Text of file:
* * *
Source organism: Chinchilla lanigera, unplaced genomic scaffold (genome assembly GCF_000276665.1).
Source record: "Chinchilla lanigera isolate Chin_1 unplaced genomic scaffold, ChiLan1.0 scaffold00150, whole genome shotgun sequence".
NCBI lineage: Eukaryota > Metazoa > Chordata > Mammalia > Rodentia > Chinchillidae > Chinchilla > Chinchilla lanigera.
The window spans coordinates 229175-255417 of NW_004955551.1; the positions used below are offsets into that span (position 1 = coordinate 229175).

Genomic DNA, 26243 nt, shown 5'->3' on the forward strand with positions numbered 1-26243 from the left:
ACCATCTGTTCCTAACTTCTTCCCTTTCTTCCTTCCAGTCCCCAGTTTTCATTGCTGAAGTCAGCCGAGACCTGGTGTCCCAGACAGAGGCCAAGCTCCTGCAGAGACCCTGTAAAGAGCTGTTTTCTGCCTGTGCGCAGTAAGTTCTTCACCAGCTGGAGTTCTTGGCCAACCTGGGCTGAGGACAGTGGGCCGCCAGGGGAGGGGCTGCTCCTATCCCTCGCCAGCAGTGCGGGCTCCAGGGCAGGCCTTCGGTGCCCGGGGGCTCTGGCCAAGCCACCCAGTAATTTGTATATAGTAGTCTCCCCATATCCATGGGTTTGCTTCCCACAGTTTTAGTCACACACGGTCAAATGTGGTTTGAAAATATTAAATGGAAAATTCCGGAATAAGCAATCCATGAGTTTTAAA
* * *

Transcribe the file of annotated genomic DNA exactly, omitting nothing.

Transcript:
Source organism: Chinchilla lanigera, unplaced genomic scaffold (genome assembly GCF_000276665.1).
Source record: "Chinchilla lanigera isolate Chin_1 unplaced genomic scaffold, ChiLan1.0 scaffold00150, whole genome shotgun sequence".
NCBI lineage: Eukaryota > Metazoa > Chordata > Mammalia > Rodentia > Chinchillidae > Chinchilla > Chinchilla lanigera.
The window spans coordinates 229175-255417 of NW_004955551.1; the positions used below are offsets into that span (position 1 = coordinate 229175).

Genomic DNA, 26243 nt, shown 5'->3' on the forward strand with positions numbered 1-26243 from the left:
ACCATCTGTTCCTAACTTCTTCCCTTTCTTCCTTCCAGTCCCCAGTTTTCATTGCTGAAGTCAGCCGAGACCTGGTGTCCCAGACAGAGGCCAAGCTCCTGCAGAGACCCTGTAAAGAGCTGTTTTCTGCCTGTGCGCAGTAAGTTCTTCACCAGCTGGAGTTCTTGGCCAACCTGGGCTGAGGACAGTGGGCCGCCAGGGGAGGGGCTGCTCCTATCCCTCGCCAGCAGTGCGGGCTCCAGGGCAGGCCTTCGGTGCCCGGGGGCTCTGGCCAAGCCACCCAGTAATTTGTATATAGTAGTCTCCCCATATCCATGGGTTTGCTTCCCACAGTTTTAGTCACACACGGTCAAATGTGGTTTGAAAATATTAAATGGAAAATTCCGGAATAAGCAATCCATGAGTTTTAAA